A Different Kind of Paradise


‘This is paradise!’ my guide, Ahmed, proclaimed as he lit his cigarette with a green lighter that stood in stark contrast to the barren backdrop of endless sand dunes that is the Saharan desert. The sun beamed so brightly from above like a torch in the sky that I wondered why he bothered using a lighter at all–surely the sun’s scorching rays would set it alight at any moment without a single bit of effort on our part. It was spring here in Ksar Ghilane—a remote oasis in southern Tunisia that serves as a gateway to the Sahara—and I shuddered to think what the temperatures in the summer would become.

The last time I had heard someone declare that we had reached paradise, I was standing in the middle of the Amazon jungle. The Amazon, dense and impenetrable, surrounds you with creatures that will bite, sting, and poison without remorse. ‘If you hear a jaguar in the night, run to the river’ my Amazonian guide, Antonio, had said matter-of-factly. But once you get to the river, watch out for the caimons and pirhanas. Oh, and while you’re running, don’t step on any fire ants or snakes. The former will hurt like hell and the latter could leave you with poison seeping into your veins. But hey, that’s all better than facing a jaguar, right? I didn’t see any big cats during my stint in the rainforest but everything else, I vividly remember meeting.

In the Amazon, we carried machetes to navigate and mark each tree on our path through the tangled greenery so thick that the sky above was barely visible. But here, in the Saharan desert, there were no trees in sight to mark our path, nothing to shield us from the sun’s glare. Here, it was the sheer nothingness that extends for an eternity in every direction that will kill you. Although my two guides, Ahmed and Antonio, were countries and oceans apart and didn’t speak the same language, I could tell that they would both be great friends, connected by an inexplicable sense of belonging in nature’s serene yet unforgiving expanses–Antonio in the Amazon and Ahmed in the Sahara.

I ran my fingers through the sand and gently patted Camilla (that’s what I named my camel) as she turned to me with that toothy grin of hers. Four years ago, when I was traveling in Egypt, I learned I was worth roughly four camels. A jovial man—who I thought resembled the sultan from Aladdin— had made me an offer I could refuse: four camels to be his fourth wife. I’m not sure if he was serious, but I was indignant nonetheless–surely I was worth at least nine or ten camels! And so I began negotiating. I don’t remember how many camels I had finagled before my friends dragged me away from the bargaining table, but the memory is indelible.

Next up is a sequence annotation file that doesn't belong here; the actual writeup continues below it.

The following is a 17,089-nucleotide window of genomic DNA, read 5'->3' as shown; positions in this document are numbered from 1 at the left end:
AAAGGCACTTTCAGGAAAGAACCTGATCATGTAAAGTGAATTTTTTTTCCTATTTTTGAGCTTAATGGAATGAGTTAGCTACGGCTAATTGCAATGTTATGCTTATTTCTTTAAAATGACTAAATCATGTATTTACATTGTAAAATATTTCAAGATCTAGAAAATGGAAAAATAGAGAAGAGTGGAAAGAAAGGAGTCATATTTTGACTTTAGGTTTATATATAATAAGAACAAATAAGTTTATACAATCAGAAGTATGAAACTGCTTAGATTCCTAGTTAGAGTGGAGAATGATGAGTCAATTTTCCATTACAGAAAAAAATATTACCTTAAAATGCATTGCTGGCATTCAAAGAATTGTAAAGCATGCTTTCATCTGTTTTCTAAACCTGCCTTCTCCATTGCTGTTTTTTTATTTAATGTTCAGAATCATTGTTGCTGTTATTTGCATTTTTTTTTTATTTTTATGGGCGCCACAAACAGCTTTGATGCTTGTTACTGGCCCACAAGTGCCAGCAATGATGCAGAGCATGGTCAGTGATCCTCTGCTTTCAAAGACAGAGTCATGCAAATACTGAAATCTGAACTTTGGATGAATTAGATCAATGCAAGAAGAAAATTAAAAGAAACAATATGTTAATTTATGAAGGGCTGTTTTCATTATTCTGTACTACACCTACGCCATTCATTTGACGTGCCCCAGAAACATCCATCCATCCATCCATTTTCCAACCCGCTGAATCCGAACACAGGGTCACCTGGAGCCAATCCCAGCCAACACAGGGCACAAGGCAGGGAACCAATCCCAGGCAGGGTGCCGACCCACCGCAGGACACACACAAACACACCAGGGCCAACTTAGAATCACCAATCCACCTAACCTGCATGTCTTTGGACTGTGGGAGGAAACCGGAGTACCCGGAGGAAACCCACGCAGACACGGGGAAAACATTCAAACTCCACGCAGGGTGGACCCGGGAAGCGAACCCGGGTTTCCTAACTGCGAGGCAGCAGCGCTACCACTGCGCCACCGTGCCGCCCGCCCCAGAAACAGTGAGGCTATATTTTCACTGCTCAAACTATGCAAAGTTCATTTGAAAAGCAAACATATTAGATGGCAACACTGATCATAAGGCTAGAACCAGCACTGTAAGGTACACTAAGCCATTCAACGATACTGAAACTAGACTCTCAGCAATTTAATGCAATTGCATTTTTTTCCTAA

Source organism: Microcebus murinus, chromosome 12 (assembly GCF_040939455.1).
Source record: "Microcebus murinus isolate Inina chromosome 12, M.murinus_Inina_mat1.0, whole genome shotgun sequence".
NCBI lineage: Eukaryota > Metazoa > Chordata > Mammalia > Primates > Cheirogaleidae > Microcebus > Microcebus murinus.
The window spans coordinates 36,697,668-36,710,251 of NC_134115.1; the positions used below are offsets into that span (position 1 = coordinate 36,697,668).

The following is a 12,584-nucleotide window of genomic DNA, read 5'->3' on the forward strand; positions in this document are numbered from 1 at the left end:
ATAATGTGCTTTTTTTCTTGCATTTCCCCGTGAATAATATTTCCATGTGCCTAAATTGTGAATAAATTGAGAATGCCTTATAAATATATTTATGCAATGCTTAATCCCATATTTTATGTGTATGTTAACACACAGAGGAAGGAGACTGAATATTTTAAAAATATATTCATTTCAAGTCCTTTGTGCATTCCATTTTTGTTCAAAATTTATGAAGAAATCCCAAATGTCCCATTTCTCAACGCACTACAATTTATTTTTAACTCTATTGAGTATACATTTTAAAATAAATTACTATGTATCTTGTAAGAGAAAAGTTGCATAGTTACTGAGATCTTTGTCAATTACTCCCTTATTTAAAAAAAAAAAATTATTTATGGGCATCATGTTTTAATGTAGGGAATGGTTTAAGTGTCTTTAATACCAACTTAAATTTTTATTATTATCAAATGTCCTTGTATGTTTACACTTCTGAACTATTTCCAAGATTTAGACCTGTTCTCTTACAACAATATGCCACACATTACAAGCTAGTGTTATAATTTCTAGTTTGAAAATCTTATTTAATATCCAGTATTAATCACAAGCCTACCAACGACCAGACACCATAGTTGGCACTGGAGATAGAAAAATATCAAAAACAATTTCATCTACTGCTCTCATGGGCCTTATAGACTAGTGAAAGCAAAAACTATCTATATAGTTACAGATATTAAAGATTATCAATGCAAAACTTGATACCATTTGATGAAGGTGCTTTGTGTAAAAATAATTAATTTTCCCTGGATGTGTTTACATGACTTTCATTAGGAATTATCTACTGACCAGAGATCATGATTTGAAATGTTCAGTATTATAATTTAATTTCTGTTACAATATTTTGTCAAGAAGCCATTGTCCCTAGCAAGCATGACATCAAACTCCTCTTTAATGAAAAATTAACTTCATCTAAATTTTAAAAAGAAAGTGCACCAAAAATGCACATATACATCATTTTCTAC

But now, exhausted and sweaty, I felt that Camilla was worth at least four of me. With her long thin legs, she looked as though she were walking on air while I appeared to be wading through quicksand. And the 15-liter daypack I carried on my back was no match for the treasure trove of resources Camilla had stored in her giant hump. She threw her head back and grinned with an air of superiority, as though she knew what I were thinking. Perhaps if she had been there four years ago, she too would have been indignant about my valuation.

When we finally finished setting up camp at our destination—the middle of nowhere—I gazed up at the sky and the sun beamed so magnificently in the distance, that it looked as though this were the moment that God had said, ‘Let there be light!’ (but not cell phone service, unfortunately). Although I was a creature of the concrete jungle, thousands of miles from my comfort zone, in that moment, I felt at home too. And that feeling, for me, is the magic of traveling. From the coastal cities of the north all the way down to the tiny Berber villages of Old Matmata, my time in Tunisia has given me a glimpse of the multitude of human experiences here and for a brief moment, the chance to live it.

Of course, my own experience is ephemeral but I find it valuable nonetheless, particularly during a time when this part of the world is avoided by many. And so the uniqueness of this tiny country remains a secret too well kept from the world, as though buried beneath the very sand dunes that blanket its lands. It’s not perfect here, but paradise doesn’t have to be!

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